According to Overair's Ben Tigner, using large slow tiltrotors makes the Butterfly a more efficient and faster aircraft on less power. While efficiency sounds academic, efficiency translates into real economic and operational advantages. For example, the Butterfly can fly multiple advanced air mobility missions on a single battery charge with a lot of reserve power and it doesn't need to rely on any exotic power system. All one needs is batteries. Efficiency also means the aircraft can fly faster, for example, the aircraft will increase it's cruise speed from 150 to 200 mph (240 to 322 km/h), allowing a shorter time period between trips.

Individual Blade Control (IBC)
The company has precise control of each blade which overcomes the physical limits on rotor sizing, providing greater time between overhauls (i.e., reduced maintenance) and best-in-class ride quality. Overair calls this Individual Blade Control.

Safety And Efficiency Features
The electric motors on the aircraft are quieter than conventional combustion and turbine engines, and provide a higher margin of safety. High efficiency allows the aircraft to perform well with unexpected wind gusts or unexpected traffic, the aircraft can easily maneuver through these situations where turbine jets or planes might have more trouble.

On June 14, 2022, Overair announced they received $145 million in funding from Hanwha Systems and Hanwha Aerospace, headquartered in Changwon, South Korea. With this new investment, Overair plans to use this money to fly its eVTOL prototype aircraft in the second half of 2023 and to help commercialize their eVTOL passenger aircraft. In addition to their investment, Hanwha will also provide electric motors and battery packs for Overair's prototypes.

On December 14, 2023, it was announced that the United States Navy has awarded Overair a Small Business Innovative Research (SBIR) contract to further develop the high-integrity individual blade control (IBC) technology. Overair states their IBC technology significantly reduces vibration, extends component life and improves safety and ride quality.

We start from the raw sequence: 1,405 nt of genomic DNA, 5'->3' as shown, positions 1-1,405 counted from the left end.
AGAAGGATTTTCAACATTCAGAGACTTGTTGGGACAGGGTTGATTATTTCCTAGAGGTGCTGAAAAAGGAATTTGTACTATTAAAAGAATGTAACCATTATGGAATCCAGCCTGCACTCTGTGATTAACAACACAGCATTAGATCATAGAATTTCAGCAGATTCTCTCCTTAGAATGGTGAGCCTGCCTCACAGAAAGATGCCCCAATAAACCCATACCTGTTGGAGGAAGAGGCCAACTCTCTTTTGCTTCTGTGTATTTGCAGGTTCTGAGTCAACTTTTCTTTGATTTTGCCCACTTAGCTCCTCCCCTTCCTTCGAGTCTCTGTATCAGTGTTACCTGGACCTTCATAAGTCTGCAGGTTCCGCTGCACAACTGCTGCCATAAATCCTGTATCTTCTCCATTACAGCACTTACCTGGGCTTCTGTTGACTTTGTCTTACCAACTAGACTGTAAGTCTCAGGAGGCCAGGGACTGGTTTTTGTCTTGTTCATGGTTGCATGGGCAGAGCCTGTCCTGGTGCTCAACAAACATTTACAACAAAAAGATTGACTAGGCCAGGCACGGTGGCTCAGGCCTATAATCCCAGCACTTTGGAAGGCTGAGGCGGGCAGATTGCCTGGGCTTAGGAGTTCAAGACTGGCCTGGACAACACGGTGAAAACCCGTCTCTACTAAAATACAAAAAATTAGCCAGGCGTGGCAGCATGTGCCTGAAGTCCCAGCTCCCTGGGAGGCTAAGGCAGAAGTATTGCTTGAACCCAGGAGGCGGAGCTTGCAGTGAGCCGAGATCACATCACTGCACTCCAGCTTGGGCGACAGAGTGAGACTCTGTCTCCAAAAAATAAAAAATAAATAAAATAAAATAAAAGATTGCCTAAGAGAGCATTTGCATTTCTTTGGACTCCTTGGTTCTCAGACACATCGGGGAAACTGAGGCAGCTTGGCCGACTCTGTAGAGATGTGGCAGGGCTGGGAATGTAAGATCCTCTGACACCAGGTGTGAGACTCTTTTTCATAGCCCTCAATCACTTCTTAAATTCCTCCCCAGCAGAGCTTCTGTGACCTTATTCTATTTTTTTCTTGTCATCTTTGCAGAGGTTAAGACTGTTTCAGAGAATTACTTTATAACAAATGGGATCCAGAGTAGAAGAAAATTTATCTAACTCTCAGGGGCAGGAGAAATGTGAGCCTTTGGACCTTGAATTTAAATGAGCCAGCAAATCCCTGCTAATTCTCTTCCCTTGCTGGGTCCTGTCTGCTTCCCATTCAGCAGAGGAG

On December 19, 2023, Overair announced it completed assembly of the first full-scale prototype of its Butterfly eVTOL aircraft. Initial flight tests are scheduled to begin in early 2024 and will focus on validating Butterfly’s propulsion systems, flight control mechanics, safety features and operational efficiency. The testing will also assess the aircraft’s 55-decibel noise target and performance envelope across diverse flight and weather conditions.

On January 18, 2024, Overair announced it has received a letter of intent from JetSetGo in India to purchase of 50 Butterfly eVTOL aircraft. Overair is the only eVTOL manufacturer selected for JetSetGo’s initial $1.3 billion advanced air mobility (AAM) investment.

The company foresees their aircraft used for air taxi service, VIP air service, medical transportation, air cargo, government use,  military use and more.

Butterfly eVTOL in forward flight

Butterfly eVTOL in forward flight

Butterfly eVTOL hover mode

Butterfly eVTOL hover mode

Butterfly eVTOL in forward flight

Butterfly eVTOL in forward flight


  • Aircraft type: Passenger eVTOL concept design aircraft
  • Pilot: 1 pilot
  • Passengers: 5 passengers with luggage
  • Cruise speed: 180 mph (290 km/h)'
  • Maximum cruise speed: 200 mph (322 km/h)
  • Range: 100 miles (161 km)
  • Payload: 1,100 lb (499 kg)
  • Propellers: 4 propellers. A quad tilt-rotor with Optimum Speed Tiltrotor (OSTR) technology (a large rotor, slow turning). propeller.
  • Electric Motors: 4 electric motors
  • Power source: Batteries
  • Windows: The windows are larger than conventional aircraft providing better views for the passengers
  • Wing: Tandem wings with winglets
  • Tail: 1 vertical stabilizer
  • Landing gear: Retractable tricycle wheeled landing gear
  • Safety features: Distributed Electric Propulsion (DEP), provides safety through redundancy for its passengers and/or cargo. DEP means having multiple propellers (or ducted fans) and motors on the aircraft so if one or more propellers (ducted fans) or motors fail, the other working propellers (or ducted fans) and motors can safely land the aircraft. There are also redundancies in the sub-systems of the aircraft.